Culture / Rebecca Schultz

Gender & Advancement

“Ah, well, do I wish that we lived in a world where gender didn’t figure so prominently? Of course. Do I even think about myself as a woman when I go to make art? Of course not.” – Judy Chicago

A century ago, give or take, a couple of women who used their intellect rather than conceive their husband snagging plots began what today we refer to as the first wave of feminism. Since then gender equality has been vitally important in the vast majority of societies worldwide and women and men share household and financial responsibility. All the legislative records prove this phenomenal advancement in precise decorative font. I would like to challenge this however. Have we truly been emancipated from the age old patriarchal way of life? Just because women are not dancing around bonfires singing ‘roasty toasty brasserie’ does it mean that the social expectations of women have really changed?


Media socialisation is a large part of forming beliefs and ideas. We are overwhelmed by commercials on a daily basis but if you are looking for the minor instances of gender inequality, they becomes hard to miss. Just like the Huggies advert I caught on television the other day which started something like this; “Listen up mums”. A standard introduction to an adorable ad campaign targeting mothers of young children, because mothers are the only ones doing the child rearing and having to purchase diapers. It’s the same debacle with the household product adverts. The majority of these advertisements show women at home doing the cleaning and needing the next best thing on the market to keep their home squeaky clean, or their laundry smelling as sweet as candied daisies. It’s a very low key form of sexism, but sexism none the less as women are being portrayed as the domestic child carers even today in the year of twenty twelve. A child watching adverts like these see the ‘mummy’ figure doing the cleaning, cooking, diaper changing etcetera. Can we really blame them for assuming that that’s just what mummy does? Can gender equality be pure and fair if after a hundred years, the assumed place for women is in the kitchen with a child on her hip and a mop swinging from the crook of her arm?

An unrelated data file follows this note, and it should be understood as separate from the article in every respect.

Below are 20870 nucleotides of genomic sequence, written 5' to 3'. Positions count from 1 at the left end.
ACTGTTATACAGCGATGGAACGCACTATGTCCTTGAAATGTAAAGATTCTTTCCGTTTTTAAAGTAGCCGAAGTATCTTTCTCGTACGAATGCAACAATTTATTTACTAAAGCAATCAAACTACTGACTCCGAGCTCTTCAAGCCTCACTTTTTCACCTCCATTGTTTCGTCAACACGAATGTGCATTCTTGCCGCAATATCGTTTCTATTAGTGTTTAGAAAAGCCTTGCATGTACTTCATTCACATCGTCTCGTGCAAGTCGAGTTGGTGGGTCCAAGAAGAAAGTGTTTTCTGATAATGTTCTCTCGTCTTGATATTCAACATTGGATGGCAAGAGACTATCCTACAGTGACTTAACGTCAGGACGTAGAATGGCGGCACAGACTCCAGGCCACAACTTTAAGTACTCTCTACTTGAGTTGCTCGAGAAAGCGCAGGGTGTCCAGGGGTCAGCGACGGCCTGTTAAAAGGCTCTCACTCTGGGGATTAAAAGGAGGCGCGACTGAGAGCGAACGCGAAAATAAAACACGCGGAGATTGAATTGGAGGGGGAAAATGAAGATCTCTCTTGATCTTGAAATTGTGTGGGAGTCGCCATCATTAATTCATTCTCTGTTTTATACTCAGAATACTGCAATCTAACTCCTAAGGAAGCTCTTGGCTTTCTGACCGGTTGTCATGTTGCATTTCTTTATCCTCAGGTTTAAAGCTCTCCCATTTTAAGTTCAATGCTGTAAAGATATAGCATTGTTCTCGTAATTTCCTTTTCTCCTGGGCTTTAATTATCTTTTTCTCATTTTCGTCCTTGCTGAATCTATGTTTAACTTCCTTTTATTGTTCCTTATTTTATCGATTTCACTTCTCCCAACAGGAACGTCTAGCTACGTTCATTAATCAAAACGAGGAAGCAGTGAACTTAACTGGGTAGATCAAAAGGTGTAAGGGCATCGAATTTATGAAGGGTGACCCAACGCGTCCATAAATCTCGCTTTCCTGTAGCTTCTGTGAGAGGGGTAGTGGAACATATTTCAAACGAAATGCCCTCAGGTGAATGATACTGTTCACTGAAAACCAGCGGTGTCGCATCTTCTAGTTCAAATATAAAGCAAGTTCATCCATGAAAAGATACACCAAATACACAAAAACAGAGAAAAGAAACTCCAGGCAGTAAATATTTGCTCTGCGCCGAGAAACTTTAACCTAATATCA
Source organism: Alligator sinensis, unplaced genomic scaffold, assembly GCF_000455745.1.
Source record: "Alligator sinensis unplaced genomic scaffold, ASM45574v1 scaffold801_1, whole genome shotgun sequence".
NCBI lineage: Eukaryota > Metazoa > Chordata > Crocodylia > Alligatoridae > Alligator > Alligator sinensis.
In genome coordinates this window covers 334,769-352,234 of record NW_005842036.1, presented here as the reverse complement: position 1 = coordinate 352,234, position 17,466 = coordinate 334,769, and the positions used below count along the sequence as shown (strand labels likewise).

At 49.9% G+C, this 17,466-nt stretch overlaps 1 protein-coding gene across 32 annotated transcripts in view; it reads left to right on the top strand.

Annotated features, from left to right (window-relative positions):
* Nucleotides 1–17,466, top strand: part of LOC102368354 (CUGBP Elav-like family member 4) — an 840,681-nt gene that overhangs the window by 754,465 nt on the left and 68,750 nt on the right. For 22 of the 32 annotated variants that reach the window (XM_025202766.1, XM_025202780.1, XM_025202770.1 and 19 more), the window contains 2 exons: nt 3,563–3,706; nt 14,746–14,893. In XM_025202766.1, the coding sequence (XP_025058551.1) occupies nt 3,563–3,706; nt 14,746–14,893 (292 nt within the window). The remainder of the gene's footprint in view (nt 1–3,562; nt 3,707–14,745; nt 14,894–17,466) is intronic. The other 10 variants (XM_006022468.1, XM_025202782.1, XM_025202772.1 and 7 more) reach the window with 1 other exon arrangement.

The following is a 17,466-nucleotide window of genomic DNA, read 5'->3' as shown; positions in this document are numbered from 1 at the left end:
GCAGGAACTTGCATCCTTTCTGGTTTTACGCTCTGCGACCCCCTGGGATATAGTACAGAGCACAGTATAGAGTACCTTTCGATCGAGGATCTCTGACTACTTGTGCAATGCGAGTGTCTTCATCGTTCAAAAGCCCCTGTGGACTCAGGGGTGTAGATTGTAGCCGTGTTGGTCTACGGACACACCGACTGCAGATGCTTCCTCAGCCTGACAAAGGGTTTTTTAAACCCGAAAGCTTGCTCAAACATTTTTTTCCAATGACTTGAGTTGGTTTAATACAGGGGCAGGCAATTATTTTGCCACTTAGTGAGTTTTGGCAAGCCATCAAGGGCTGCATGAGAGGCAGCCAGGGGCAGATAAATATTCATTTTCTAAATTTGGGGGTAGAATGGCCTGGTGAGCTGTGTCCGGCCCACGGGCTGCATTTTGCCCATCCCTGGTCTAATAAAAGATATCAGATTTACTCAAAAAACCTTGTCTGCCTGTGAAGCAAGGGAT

Rebecca Schultz

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